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Here’s why you can’t bet on the 2020 presidential election in Nevada

Updated August 10, 2020 - 10:37 am

Shark migration patterns. The winner of the 2020 presidential election. The color of Gatorade dumped on the winning coach at the Super Bowl.

All are fun, unique betting opportunities — none of which is legal in Nevada.

As legal sports betting expands across the country, many bettors have turned their back on illegal bookies. But offshore online sportsbooks — which aren’t hampered by the U.S. legal market’s restrictions — continue to grow.

“I think (bettors are) partially attracted to unique bets,” said Casey Clark, senior vice president of strategic communications for the American Gaming Association, which represents the $261 billion U.S. casino industry. “(But) there’s no way to regulate (the illegal, offshore) marketplace.”

‘It’s all about patron safety’

Illegal offshore books can offer compelling wagers, but Clark said there is no guarantee that bettors will get paid out if they win.

“There’s no structure in place to hold anyone accountable,” Clark said.

According to a July 21 statement from AGA, these operators continue to draw business from American consumers.

“This only worsened during the sports shutdown, with unregulated bookmakers offering odds on everything from the weather … to whether your friends’ marriage will survive the pandemic,” said AGA President and CEO Bill Miller in the statement.

While the spread of legalized gambling across the U.S. seems to have drawn some money away from the illegal market, offshore sportsbooks are still growing. Spend from bettors in legal states on illegal bookies dropped 25 percent last year but grew 3 percent for illegal, offshore online sportsbooks, according to a July AGA report.

In Nevada, the state’s Gaming Control Board has laid out sports betting rules meant to protect bettors.

“These regulating bodies help give safety and confidence that no one has an unfair advantage or any insider information,” said Tony Alamo, former chairman of the Nevada Gaming Commission. “It’s all about patron safety.”

The statutes allow wagers on events sanctioned by a governing body, such as a sports league or the International Olympic Committee. They also prohibit certain bets, like the outcome of public office elections.

Sportsbook operators can get permission to offer wagers not laid out in the statutes, but they must be approved by the Nevada Control Board.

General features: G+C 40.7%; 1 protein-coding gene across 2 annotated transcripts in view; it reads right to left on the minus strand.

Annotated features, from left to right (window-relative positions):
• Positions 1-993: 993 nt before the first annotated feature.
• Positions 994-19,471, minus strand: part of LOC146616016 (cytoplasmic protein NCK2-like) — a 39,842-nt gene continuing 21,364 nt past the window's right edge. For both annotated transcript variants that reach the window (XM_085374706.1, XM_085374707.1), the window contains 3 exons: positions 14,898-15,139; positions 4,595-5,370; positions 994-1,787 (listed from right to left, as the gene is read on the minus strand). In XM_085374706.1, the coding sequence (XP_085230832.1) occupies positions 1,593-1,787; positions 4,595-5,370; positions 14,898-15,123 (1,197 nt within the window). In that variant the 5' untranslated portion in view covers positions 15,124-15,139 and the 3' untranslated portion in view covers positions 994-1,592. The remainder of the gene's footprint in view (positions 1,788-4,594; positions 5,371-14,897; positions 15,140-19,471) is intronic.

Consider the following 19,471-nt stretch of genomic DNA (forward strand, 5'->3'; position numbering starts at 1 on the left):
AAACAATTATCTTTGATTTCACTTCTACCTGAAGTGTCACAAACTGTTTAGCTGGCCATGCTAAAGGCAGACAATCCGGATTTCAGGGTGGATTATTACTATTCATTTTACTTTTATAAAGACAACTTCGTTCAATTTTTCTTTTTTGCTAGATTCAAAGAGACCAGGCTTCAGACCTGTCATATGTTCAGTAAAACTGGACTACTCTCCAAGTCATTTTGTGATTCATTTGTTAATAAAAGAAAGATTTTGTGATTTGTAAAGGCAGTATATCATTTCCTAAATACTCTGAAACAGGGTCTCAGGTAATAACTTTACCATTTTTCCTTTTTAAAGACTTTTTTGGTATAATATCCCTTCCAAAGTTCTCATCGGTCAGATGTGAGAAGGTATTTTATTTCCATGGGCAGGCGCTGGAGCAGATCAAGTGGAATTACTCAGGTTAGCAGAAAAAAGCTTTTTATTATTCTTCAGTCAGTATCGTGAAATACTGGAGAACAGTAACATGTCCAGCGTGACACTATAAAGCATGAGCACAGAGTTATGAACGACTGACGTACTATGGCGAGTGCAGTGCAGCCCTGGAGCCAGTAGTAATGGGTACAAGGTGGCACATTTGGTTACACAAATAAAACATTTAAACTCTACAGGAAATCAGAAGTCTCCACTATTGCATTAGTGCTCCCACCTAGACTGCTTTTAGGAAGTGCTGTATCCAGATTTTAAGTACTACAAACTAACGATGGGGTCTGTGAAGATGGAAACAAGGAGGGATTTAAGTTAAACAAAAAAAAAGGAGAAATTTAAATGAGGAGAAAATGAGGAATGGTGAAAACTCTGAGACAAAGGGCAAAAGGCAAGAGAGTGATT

Alamo said the restrictions are meant to hold legal licensees to a high standard.

“(With legal sportsbooks,) the patron is protected, that’s the key to what Nevada does,” he said. “Every person who participates in some type of gaming must feel the confidence that there’s nothing rigged or inappropriate.”

He added that the legal market helps pay for problem gambling initiatives, and taxes go toward programs on everything from infrastructure to education.

‘A cautious approach’

Local sportsbook operators say they understand the appeal of some of the bets found offshore.

“As far as some of the offshore markets, they do a tremendous job out there,” said Jay Kornegay, the director of Westgate’s sportsbook.

He pointed to wagers such as how many times Jerry Jones, billionaire owner of the Dallas Cowboys, is shown on screen during a game. Kornegay said the bet wouldn’t be allowed in Nevada because there is no regulatory body that could provide an official count.

“There’s no official results on how many times they show Jerry Jones on screen. We know he’s in his suite, so if they show a panoramic view of the stadium, does that count? If it’s in the background, does that count?” Kornegay said.

He added that wagers such as which team LeBron James will play for remain illegal in Nevada.

“We shouldn’t accept wages on anything a few people … know the answer to,” Kornegay said.

Kornegay has seen Nevada sports betting regulations ease in recent years — allowing bets on MVP picks, for example — but believes certain rules can be further relaxed.

“(Nevada regulators) have always taken a cautious approach, which is understandable,” he said. “(But other markets) have now allowed … wagers we’d like to accept wagers on.”

The Academy Awards is one example: Bets can be placed on winners in New Jersey and Indiana, but not Nevada. The country’s presidential election — which is legal in the U.K. but not the U.S. — is another.

Those bets could be lucrative for sportsbooks, which run on thin margins.

Kornegay said offshore operators have said the U.S. presidential election is “by far” their most popular bet, handling 10 times the amount of wagers as the Super Bowl, which earned Nevada’s 190 books $18.8 million in February.

But there are hurdles. Kornegay said the academy’s reluctance to share their process for counting votes has made Nevada hesitate to allow wagers: “We can’t figure out when they start accepting (votes), when they start counting them,” he said. And there are concerns that releasing odds on presidential candidates could influence election results.

Kornegay expects to see restrictions loosen up down the road, but Alamo said some of the bets found offshore probably will never make it to legal sportsbooks in Nevada.

“The last thing a sportsbook operator wants to do is mimic an illegal bookmaking operation,” he said. “Operators … must ask themselves, is it worth them taking a chance on a special event that would have a very small handle — thus small profit — that could put them in harm’s way with gaming regulators?”

Contact Bailey Schulz at bschulz@reviewjournal.com or 702-383-0233. Follow @bailey_schulz on Twitter.

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